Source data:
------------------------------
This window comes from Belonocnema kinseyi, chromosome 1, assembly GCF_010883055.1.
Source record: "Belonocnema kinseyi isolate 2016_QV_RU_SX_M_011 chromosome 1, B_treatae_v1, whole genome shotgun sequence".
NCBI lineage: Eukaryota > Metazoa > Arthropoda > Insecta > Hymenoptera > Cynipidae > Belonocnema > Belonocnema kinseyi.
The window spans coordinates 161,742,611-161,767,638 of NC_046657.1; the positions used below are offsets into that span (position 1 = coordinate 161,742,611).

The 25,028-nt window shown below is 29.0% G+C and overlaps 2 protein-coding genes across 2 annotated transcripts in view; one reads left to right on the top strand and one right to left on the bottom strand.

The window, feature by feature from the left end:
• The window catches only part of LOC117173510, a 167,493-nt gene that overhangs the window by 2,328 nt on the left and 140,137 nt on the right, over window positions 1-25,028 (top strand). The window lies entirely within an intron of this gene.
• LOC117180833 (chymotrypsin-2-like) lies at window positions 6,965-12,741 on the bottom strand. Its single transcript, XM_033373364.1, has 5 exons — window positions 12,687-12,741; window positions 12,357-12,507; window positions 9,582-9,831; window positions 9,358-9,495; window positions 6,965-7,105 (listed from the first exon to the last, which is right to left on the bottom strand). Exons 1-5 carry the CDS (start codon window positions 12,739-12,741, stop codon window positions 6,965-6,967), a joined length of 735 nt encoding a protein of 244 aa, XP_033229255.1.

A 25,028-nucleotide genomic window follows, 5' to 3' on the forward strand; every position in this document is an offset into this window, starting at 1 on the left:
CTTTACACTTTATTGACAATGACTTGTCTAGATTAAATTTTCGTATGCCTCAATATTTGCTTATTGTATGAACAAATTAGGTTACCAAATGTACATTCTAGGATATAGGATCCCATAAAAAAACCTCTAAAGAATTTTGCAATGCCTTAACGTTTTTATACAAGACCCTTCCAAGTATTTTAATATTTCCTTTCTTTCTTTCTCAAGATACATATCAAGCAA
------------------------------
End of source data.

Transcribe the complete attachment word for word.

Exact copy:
This window comes from Belonocnema kinseyi, chromosome 1, assembly GCF_010883055.1.
Source record: "Belonocnema kinseyi isolate 2016_QV_RU_SX_M_011 chromosome 1, B_treatae_v1, whole genome shotgun sequence".
NCBI lineage: Eukaryota > Metazoa > Arthropoda > Insecta > Hymenoptera > Cynipidae > Belonocnema > Belonocnema kinseyi.
The window spans coordinates 161,742,611-161,767,638 of NC_046657.1; the positions used below are offsets into that span (position 1 = coordinate 161,742,611).

The 25,028-nt window shown below is 29.0% G+C and overlaps 2 protein-coding genes across 2 annotated transcripts in view; one reads left to right on the top strand and one right to left on the bottom strand.

The window, feature by feature from the left end:
• The window catches only part of LOC117173510, a 167,493-nt gene that overhangs the window by 2,328 nt on the left and 140,137 nt on the right, over window positions 1-25,028 (top strand). The window lies entirely within an intron of this gene.
• LOC117180833 (chymotrypsin-2-like) lies at window positions 6,965-12,741 on the bottom strand. Its single transcript, XM_033373364.1, has 5 exons — window positions 12,687-12,741; window positions 12,357-12,507; window positions 9,582-9,831; window positions 9,358-9,495; window positions 6,965-7,105 (listed from the first exon to the last, which is right to left on the bottom strand). Exons 1-5 carry the CDS (start codon window positions 12,739-12,741, stop codon window positions 6,965-6,967), a joined length of 735 nt encoding a protein of 244 aa, XP_033229255.1.

A 25,028-nucleotide genomic window follows, 5' to 3' on the forward strand; every position in this document is an offset into this window, starting at 1 on the left:
CTTTACACTTTATTGACAATGACTTGTCTAGATTAAATTTTCGTATGCCTCAATATTTGCTTATTGTATGAACAAATTAGGTTACCAAATGTACATTCTAGGATATAGGATCCCATAAAAAAACCTCTAAAGAATTTTGCAATGCCTTAACGTTTTTATACAAGACCCTTCCAAGTATTTTAATATTTCCTTTCTTTCTTTCTCAAGATACATATCAAGCAA